The Goldfinch

Donna Tartt, The Goldfinch (New York: Little, Brown, 2013)

 

Goldfinch

Summary:

Eleven years after Donna Tartt’s second novel, The Little Friend, she published The Goldfinch, a novel of Russian scope and Dickensian characters that won the 2014 Pulitzer Prize for Fiction. This first-person narrative is told by Theo Decker, who, at age thirteen, visits the Metropolitan Museum of Art with his mother to see her favorite painting, Carel Fabritius’ The Goldfinch. A terrorist bombing kills his mother, and Theo spends the next several years living with his best friend’s family on Park Avenue, his absent father in Las Vegas, and finally with a man named Hobie who runs an antique furniture repairing business back in New York City. Theo’s great secret, however, is that he stole the Goldfinch painting in the aftermath of the bombing. The painting comes with him as he grows from a child to an adult and in many ways contributes to (or detracts from, you could argue) that transition. Tartt’s story includes interludes involving crime syndicates, prescription drug addiction, posttraumatic stress disorder, counterfeit antiques, falling in love, ruminations on the positive and negative aspects of fate, and murder.

 

Themes, Symbols, & Motifs:

Fate. The novel asks whether our lives are predetermined. Part I of the novel begins with a quote from Albert Camus: “The absurd does not liberate; it binds.” Theo says, “Maybe I only see a pattern because I’ve been staring too long. But then again, to paraphrase Boris, maybe I see a pattern because it’s there.”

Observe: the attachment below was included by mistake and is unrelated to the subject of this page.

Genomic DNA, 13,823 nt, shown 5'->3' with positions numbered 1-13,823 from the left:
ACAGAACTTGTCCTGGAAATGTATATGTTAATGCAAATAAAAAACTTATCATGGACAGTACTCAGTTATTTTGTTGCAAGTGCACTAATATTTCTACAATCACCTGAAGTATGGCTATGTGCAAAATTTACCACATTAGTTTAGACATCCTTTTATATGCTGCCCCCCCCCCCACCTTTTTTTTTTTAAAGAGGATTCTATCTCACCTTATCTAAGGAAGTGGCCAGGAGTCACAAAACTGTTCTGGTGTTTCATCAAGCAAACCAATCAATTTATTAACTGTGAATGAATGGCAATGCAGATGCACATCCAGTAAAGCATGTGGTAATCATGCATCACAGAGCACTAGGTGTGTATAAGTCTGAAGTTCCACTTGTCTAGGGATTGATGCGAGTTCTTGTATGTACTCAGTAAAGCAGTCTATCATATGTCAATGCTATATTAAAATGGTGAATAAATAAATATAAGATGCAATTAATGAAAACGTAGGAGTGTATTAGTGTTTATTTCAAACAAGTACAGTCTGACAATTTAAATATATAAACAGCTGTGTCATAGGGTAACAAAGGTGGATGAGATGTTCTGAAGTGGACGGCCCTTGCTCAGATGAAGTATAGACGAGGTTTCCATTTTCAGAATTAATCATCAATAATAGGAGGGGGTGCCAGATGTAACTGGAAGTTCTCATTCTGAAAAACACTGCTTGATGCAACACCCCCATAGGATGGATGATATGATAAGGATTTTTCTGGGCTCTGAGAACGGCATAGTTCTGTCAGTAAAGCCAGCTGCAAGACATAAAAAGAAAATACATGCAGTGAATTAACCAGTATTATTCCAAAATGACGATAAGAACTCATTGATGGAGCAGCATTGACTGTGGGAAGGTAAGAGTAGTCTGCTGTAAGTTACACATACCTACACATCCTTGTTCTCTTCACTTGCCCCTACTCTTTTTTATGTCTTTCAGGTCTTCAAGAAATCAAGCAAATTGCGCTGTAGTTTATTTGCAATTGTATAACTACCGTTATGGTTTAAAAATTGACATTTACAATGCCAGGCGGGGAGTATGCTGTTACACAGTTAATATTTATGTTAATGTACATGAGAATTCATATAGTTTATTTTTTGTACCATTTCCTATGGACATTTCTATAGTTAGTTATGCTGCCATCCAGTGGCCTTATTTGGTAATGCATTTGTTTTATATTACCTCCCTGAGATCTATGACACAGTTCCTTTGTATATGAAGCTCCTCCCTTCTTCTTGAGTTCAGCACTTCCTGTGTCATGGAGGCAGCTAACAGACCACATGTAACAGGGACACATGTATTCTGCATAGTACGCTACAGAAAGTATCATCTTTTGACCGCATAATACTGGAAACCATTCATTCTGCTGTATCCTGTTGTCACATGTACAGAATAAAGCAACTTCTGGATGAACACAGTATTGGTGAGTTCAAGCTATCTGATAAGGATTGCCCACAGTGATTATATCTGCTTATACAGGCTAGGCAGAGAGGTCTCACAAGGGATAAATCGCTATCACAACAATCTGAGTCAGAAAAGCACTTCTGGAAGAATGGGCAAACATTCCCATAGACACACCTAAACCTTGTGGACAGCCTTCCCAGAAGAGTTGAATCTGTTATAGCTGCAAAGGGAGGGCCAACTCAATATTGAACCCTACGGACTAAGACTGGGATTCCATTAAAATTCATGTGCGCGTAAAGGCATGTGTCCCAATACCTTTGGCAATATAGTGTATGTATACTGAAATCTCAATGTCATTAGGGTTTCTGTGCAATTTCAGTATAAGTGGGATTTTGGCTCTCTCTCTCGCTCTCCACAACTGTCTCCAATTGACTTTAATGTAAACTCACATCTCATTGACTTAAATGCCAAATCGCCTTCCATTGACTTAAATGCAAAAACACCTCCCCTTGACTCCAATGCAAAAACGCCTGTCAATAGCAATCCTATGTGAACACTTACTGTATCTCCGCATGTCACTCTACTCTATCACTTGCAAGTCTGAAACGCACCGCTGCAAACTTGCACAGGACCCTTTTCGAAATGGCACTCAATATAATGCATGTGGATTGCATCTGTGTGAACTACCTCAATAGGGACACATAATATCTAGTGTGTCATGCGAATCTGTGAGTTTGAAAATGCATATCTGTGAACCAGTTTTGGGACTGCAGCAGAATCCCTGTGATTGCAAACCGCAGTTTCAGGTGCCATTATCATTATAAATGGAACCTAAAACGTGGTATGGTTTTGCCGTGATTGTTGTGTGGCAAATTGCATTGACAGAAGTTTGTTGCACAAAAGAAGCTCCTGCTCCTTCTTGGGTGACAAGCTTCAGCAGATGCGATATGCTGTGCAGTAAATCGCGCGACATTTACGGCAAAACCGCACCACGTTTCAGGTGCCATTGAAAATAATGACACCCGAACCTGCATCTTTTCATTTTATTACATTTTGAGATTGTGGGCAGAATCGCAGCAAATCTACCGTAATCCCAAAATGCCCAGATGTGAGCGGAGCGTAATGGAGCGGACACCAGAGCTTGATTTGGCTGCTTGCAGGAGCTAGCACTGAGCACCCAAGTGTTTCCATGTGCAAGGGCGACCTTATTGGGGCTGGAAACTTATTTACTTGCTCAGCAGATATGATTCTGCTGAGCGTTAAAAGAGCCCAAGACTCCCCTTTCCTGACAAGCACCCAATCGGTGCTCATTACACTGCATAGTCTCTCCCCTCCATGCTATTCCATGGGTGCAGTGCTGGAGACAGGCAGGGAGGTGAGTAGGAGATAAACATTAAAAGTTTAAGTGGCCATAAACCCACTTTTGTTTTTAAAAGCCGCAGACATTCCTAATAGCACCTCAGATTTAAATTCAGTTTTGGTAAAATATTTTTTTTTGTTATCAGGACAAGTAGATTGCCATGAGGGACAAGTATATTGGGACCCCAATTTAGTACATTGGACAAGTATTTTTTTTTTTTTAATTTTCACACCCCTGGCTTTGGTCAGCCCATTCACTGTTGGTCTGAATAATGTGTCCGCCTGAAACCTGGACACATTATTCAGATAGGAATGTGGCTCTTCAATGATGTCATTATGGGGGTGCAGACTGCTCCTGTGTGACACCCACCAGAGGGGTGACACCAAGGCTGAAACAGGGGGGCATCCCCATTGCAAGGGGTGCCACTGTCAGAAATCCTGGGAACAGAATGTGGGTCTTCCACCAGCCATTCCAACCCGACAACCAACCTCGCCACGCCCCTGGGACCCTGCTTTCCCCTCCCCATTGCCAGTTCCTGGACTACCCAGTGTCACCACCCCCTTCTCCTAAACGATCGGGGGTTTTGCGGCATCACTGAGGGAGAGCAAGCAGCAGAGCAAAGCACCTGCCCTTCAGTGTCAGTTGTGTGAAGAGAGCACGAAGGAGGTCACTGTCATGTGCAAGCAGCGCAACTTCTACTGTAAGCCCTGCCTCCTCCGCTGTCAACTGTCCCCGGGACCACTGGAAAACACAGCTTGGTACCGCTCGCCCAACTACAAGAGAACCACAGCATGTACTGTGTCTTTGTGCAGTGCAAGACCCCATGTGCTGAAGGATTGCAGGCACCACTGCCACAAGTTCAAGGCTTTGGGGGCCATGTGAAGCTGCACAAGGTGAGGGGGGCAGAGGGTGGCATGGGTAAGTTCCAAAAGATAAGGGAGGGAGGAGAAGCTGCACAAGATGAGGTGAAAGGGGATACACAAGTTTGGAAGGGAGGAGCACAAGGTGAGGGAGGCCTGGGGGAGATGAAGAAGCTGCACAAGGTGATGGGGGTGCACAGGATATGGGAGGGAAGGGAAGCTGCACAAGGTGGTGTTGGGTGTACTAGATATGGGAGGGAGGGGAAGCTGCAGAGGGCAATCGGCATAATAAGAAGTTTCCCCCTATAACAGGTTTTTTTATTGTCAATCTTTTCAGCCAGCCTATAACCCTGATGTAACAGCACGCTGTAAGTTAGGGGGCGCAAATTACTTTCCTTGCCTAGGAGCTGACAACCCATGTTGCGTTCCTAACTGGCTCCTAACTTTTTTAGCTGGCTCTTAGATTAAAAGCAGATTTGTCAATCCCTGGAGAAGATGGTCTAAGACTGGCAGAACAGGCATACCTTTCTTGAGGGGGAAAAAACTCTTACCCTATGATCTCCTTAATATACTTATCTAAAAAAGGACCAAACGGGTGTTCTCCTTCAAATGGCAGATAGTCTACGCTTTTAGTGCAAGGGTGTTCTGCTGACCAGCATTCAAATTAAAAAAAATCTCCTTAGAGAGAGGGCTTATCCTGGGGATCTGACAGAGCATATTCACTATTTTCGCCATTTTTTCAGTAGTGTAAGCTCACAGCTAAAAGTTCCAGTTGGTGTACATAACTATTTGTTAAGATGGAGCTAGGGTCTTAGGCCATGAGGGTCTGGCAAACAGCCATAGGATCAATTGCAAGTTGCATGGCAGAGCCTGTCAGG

Friendship. Theo engages with various friends throughout his life: Boris, Hobie, Andy, Pippa, and Kitsey.

Suffering. Each character experiences significant suffering, suffering that could’ve been prevented but also suffering that could not. “[N]o one will ever, ever be able to persuade me that life is some awesome, rewarding treat. Because, here’s the truth: life is catastrophe.”

The Goldfinch. Theo notes many similarities between himself, the painter, and the goldfinch. He also credits the painting with his identity. “[I]f our secrets define us, as opposed to the face we show the world: then the painting was the secret that raised me above the surface of life and enabled me to know who I am.”

 

Discussion Questions:

1. Why does Theo steal the painting and refuse to give it up?

2. Are humans tethered to fate as the goldfinch is to its perch? Consider one of Boris’ proposals near the end of the novel: “What if all your actions and choices, good or bad, make no difference to God? What if the pattern is pre-set?…What if our badness and mistakes are the very thing that set our fate and bring us round to the good?”

3. Many call this novel a Bildungsroman. How and why might one argue against that?

4. Is Theo’s friendship with Boris helpful?

5. With regard to his mother, Theo says, “Things would have turned our better if she had lived.” Is this true?

 

Read Drew Trotter’s essay on The Goldfinch here.

Click here for a downloadable Word document of this Discussion Guide.

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